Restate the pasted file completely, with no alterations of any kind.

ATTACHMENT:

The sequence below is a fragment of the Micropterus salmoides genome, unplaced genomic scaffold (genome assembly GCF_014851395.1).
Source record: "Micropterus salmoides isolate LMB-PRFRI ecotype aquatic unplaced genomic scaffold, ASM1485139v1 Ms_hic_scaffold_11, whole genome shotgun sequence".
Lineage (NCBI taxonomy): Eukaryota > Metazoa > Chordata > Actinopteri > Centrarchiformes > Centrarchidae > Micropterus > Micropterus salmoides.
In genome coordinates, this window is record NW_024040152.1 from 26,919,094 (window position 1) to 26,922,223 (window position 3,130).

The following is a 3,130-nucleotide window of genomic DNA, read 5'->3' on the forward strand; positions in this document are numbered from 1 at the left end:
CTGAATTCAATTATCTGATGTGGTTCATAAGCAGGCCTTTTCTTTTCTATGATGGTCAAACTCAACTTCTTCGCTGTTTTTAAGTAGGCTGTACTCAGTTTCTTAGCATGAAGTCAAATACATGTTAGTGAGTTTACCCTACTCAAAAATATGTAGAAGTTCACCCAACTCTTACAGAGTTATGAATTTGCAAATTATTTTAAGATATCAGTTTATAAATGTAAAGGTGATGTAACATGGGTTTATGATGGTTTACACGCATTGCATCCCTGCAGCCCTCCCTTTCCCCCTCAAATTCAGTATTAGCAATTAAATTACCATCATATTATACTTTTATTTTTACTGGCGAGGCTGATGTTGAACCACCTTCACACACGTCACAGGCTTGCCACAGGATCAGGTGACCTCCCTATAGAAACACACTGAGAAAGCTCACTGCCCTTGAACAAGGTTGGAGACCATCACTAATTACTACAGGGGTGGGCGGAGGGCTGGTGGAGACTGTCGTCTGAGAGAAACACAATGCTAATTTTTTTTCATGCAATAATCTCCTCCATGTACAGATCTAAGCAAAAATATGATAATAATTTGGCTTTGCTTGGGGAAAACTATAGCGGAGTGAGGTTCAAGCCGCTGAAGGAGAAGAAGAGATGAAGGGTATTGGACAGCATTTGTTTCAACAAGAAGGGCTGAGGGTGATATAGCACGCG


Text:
The sequence below is a fragment of the Micropterus salmoides genome, unplaced genomic scaffold (genome assembly GCF_014851395.1).
Source record: "Micropterus salmoides isolate LMB-PRFRI ecotype aquatic unplaced genomic scaffold, ASM1485139v1 Ms_hic_scaffold_11, whole genome shotgun sequence".
Lineage (NCBI taxonomy): Eukaryota > Metazoa > Chordata > Actinopteri > Centrarchiformes > Centrarchidae > Micropterus > Micropterus salmoides.
In genome coordinates, this window is record NW_024040152.1 from 26,919,094 (window position 1) to 26,922,223 (window position 3,130).

The following is a 3,130-nucleotide window of genomic DNA, read 5'->3' on the forward strand; positions in this document are numbered from 1 at the left end:
CTGAATTCAATTATCTGATGTGGTTCATAAGCAGGCCTTTTCTTTTCTATGATGGTCAAACTCAACTTCTTCGCTGTTTTTAAGTAGGCTGTACTCAGTTTCTTAGCATGAAGTCAAATACATGTTAGTGAGTTTACCCTACTCAAAAATATGTAGAAGTTCACCCAACTCTTACAGAGTTATGAATTTGCAAATTATTTTAAGATATCAGTTTATAAATGTAAAGGTGATGTAACATGGGTTTATGATGGTTTACACGCATTGCATCCCTGCAGCCCTCCCTTTCCCCCTCAAATTCAGTATTAGCAATTAAATTACCATCATATTATACTTTTATTTTTACTGGCGAGGCTGATGTTGAACCACCTTCACACACGTCACAGGCTTGCCACAGGATCAGGTGACCTCCCTATAGAAACACACTGAGAAAGCTCACTGCCCTTGAACAAGGTTGGAGACCATCACTAATTACTACAGGGGTGGGCGGAGGGCTGGTGGAGACTGTCGTCTGAGAGAAACACAATGCTAATTTTTTTTCATGCAATAATCTCCTCCATGTACAGATCTAAGCAAAAATATGATAATAATTTGGCTTTGCTTGGGGAAAACTATAGCGGAGTGAGGTTCAAGCCGCTGAAGGAGAAGAAGAGATGAAGGGTATTGGACAGCATTTGTTTCAACAAGAAGGGCTGAGGGTGATATAGCACGCG